I told Choire last night (my New Years resolution, which isn’t going so well, is not to repeat the same thing to different people), re Ariel Levy’s review of the revised Joy of Sex, that “whatever they are feeding Ariel Levy at the New Yorker is good stuff and I want some,” and, well, I still feel that way this morning! Ruth actually made me sit and read it in front of her to see if I would LOL at the same line she did, and I did. It’s better with the lead-up, but it’s still pretty good on its own:
If you are a child of the seventies and were raised on “The Joy of Sex,” you are not likely to have forgotten the illustrations. The woman depicted in these drawings is lovely, and, even nearly forty years later, quite chic. Her gentleman friend, however, looks like a werewolf with a hangover. He is heavily bearded; his hair is long, and, it always seemed, a little greasy. His eyelids are usually at half-mast, adding to his feral appearance. In some of the pictures, you can practically smell him. (The smell is unpleasant.)
Word. Some other stuff is usually at half-mast too. When I found this book (chez my maternal grandparents, of course! Sheesh) I remember that this guy’s ick factor made me feel pretty certain that I was a burgeoning l-word. This, with some on-trend exceptions in like the year ‘Bound’ and ‘Chasing Amy’ came out, did not turn out to be the case, but it has still taken me many years to recover from these illustrations enough to embrace (heh) the hairier sort of man. If this was a live conversation, now would be about the time a person would probably clear his throat and say to everyone “Hey did you know that overshare was the word of 2008″ in a meaningful way and I would get the clue to shut up. Anyway, this LOL parenthetical recalls a similar aperçu in Levy’s slam-dunk Cindy McCain profile, about the Baptist church where the McCains worship in Phoenix:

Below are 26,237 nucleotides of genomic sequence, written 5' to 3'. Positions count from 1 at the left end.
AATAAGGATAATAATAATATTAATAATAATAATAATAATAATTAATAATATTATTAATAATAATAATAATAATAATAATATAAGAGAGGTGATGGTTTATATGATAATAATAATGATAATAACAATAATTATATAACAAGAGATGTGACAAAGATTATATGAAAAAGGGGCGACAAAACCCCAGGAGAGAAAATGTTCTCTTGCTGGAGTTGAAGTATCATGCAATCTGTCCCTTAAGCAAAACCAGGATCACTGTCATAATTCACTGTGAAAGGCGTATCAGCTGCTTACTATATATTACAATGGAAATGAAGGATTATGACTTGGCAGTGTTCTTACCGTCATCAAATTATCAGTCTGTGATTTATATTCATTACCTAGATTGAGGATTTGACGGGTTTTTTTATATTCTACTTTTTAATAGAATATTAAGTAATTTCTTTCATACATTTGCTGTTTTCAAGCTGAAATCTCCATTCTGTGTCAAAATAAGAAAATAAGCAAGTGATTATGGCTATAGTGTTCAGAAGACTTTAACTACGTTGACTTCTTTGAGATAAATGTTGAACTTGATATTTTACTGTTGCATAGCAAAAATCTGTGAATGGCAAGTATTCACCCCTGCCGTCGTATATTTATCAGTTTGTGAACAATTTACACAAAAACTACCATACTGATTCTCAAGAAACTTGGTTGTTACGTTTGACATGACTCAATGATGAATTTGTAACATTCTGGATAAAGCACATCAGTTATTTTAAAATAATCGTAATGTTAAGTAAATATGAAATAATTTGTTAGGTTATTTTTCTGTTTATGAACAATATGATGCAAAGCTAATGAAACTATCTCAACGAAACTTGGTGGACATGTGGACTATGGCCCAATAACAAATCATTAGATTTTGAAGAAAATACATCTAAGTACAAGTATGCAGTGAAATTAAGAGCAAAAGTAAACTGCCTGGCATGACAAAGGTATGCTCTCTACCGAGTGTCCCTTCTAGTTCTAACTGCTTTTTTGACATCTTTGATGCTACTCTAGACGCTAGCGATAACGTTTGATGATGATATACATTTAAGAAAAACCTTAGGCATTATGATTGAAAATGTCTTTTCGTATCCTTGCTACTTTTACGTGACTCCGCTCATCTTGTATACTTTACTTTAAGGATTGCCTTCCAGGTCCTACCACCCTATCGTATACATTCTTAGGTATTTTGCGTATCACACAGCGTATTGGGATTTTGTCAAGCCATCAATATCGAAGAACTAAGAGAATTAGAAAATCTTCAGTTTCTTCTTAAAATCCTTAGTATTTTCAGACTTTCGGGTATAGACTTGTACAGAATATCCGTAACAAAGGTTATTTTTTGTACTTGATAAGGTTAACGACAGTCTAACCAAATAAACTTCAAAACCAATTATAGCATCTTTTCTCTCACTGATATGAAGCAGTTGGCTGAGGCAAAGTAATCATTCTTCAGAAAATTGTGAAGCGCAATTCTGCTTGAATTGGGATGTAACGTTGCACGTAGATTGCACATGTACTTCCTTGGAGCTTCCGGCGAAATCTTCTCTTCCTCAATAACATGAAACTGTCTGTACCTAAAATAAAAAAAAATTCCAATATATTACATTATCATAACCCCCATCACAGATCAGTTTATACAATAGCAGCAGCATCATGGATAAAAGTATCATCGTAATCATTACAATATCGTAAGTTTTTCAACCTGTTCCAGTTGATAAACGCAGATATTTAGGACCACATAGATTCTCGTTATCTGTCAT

The majority of the congregation opposes abortion, and, of homosexuals, Stafford said, “We would want to help a person who’s struggling with any of those life issues find a healthy way to resolve it.” (When he was asked for an example of another such life issue, Stafford replied, “Materialism.”)
Ariel Levy is completely taking the New Yorker to school and using it to clean the blackboard and then writing some new stuff on the blackboard which is awesome. Also I’m glad that she doesn’t have to work at New York magazine anymore, because New York magazine shoots puppies in the face (except I like David Edelstein’s movie reviews).